The most straight-forward design approach to minimize the impact on beach and nearshore habitats is not to construct on the beach but instead locate structures up the bluff or bank face. This is not always possible, so the next level of habitat-impact design is to minimize the distance the structure extends from the toe of the bluff or bank.

Structures that extend waterward beyond a minimum distance from the toe of the bluff or bank must be balanced between one person's use and the good of all the people.

Other Design Considerations of Shore Structures

There are factors in addition to those discussed above that need to be considered in planning the general arrangement of shore structures.

First, access structures such as seawalls may not be necessary along the full length of a property's shore. In some cases, projects will provide better functionality if access structures and erosion control measures are combined. Second, a structure needs to be rounded and merged into the upland as it approaches the littoral property boundary to avoid both impacts to adjacent property and minimize the potential for flanking around the ends of the structure. Straight, shore perpendicular ends of structures can lead to chaotic wave conditions that can result in increased wave-based erosion at such corners.

One of the most common issues associated with shore structures is the large size and weight of the material required. In many cases, this also means a significant amount of area upland must be used for staging, movement of materials and heavy construction equipment such as bulldozers, track-hoes and cranes. Access for trucks is also usually required. The use of heavy equipment on a small residential lot can have a serious impact on the property and may even result in damage to the bluff or to neighboring properties. Experienced contractors and engineers who specialize in building along the shoreline have valuable insight into the planning and logistics needed to deal with these issues. Projects along multiple parcels involving a number of property owners should be coordinated.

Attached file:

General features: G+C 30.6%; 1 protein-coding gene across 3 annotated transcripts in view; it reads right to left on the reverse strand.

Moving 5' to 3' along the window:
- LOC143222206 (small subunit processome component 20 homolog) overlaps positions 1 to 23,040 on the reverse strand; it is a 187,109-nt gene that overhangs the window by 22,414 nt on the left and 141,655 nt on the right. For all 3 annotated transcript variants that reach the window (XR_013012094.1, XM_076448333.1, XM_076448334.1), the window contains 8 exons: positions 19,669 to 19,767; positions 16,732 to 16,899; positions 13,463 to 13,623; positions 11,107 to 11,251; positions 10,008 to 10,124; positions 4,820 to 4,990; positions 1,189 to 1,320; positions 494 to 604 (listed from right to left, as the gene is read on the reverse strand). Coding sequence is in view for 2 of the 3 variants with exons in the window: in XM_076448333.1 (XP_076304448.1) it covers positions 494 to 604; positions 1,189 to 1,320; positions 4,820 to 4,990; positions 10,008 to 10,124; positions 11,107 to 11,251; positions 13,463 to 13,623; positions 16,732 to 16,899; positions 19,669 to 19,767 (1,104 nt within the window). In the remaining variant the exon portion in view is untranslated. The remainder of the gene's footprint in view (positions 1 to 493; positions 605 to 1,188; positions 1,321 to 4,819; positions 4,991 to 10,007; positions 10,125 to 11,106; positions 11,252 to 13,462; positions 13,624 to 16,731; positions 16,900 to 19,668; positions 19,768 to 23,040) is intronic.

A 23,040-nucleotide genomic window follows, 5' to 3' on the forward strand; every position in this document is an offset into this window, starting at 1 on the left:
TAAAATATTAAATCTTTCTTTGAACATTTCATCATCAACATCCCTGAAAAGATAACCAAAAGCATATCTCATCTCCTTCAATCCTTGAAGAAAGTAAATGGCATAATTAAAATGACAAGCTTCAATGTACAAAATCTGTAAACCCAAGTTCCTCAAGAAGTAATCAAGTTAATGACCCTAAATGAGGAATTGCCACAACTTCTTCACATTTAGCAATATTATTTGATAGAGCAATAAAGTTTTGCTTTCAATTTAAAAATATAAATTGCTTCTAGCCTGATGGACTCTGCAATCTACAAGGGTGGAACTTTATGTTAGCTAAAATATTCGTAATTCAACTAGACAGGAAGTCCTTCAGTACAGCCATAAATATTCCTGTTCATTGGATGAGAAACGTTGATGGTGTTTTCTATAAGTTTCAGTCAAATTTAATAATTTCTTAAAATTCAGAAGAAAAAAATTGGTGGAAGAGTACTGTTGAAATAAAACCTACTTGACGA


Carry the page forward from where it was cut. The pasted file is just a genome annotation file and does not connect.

Bulkhead and Seawall Repairs and Replacements

  • Repair at original location or landward of original location
  • An appropriate design will avoid abrupt, shore-perpendicular ends at property boundaries. In general, both revetments and seawalls are to be "rounded" off at the ends and/or meet the existing bluff/bank slope contours. This will reduce the potential for erosion at the adjacent property that could work its way back behind the structure and cause upland slope failure and possible failure of the end of the revetment or seawall. If existing structures are present at adjacent properties, the proposed design must transition to these as smoothly as possible.
  • Adequate toe protection is to be included in the design to prevent sliding failures, scour and undermining at the base of a seawall. Both revetments and seawalls must have an adequate foundation set into the underlying strata.
  • Drainage and filtration - In order to allow water that collects behind the structure to pass through the seawall/bulkhead and avoid pressure behind the structure that could crack it or push it over, weep holes are to be installed to allow excess water to drain from behind a seawall, and filtration in the form of synthetic filter fabric or graded gravel behind and beneath the wall to retain soil particles must also be included. In some cases, drain pipe will also be needed with the drainage directed such that it does not erode the toe of the structure, the soil behind it, or the beach below it.

Revetment Repair